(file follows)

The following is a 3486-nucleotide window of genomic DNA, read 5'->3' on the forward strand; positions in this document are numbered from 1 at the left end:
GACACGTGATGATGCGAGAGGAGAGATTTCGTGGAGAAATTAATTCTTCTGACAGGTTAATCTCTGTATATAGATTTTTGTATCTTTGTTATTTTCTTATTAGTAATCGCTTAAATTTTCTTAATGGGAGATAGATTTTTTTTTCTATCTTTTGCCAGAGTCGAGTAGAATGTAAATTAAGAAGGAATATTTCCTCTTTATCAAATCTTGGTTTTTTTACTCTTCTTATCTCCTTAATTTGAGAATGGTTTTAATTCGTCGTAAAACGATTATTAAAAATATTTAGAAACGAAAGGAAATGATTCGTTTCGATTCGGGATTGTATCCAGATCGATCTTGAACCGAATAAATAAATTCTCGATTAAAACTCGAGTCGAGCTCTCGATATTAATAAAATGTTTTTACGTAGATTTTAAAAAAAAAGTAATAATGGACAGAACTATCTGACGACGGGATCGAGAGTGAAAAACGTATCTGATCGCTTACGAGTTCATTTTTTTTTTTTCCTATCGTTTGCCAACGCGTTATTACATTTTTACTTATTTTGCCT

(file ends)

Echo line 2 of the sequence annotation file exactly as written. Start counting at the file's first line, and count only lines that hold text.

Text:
GACACGTGATGATGCGAGAGGAGAGATTTCGTGGAGAAATTAATTCTTCTGACAGGTTAATCTCTGTATATAGATTTTTGTATCTTTGTTATTTTCTTATTAGTAATCGCTTAAATTTTCTTAATGGGAGATAGATTTTTTTTTCTATCTTTTGCCAGAGTCGAGTAGAATGTAAATTAAGAAGGAATATTTCCTCTTTATCAAATCTTGGTTTTTTTACTCTTCTTATCTCCTTAATTTGAGAATGGTTTTAATTCGTCGTAAAACGATTATTAAAAATATTTAGAAACGAAAGGAAATGATTCGTTTCGATTCGGGATTGTATCCAGATCGATCTTGAACCGAATAAATAAATTCTCGATTAAAACTCGAGTCGAGCTCTCGATATTAATAAAATGTTTTTACGTAGATTTTAAAAAAAAAGTAATAATGGACAGAACTATCTGACGACGGGATCGAGAGTGAAAAACGTATCTGATCGCTTACGAGTTCATTTTTTTTTTTTCCTATCGTTTGCCAACGCGTTATTACATTTTTACTTATTTTGCCT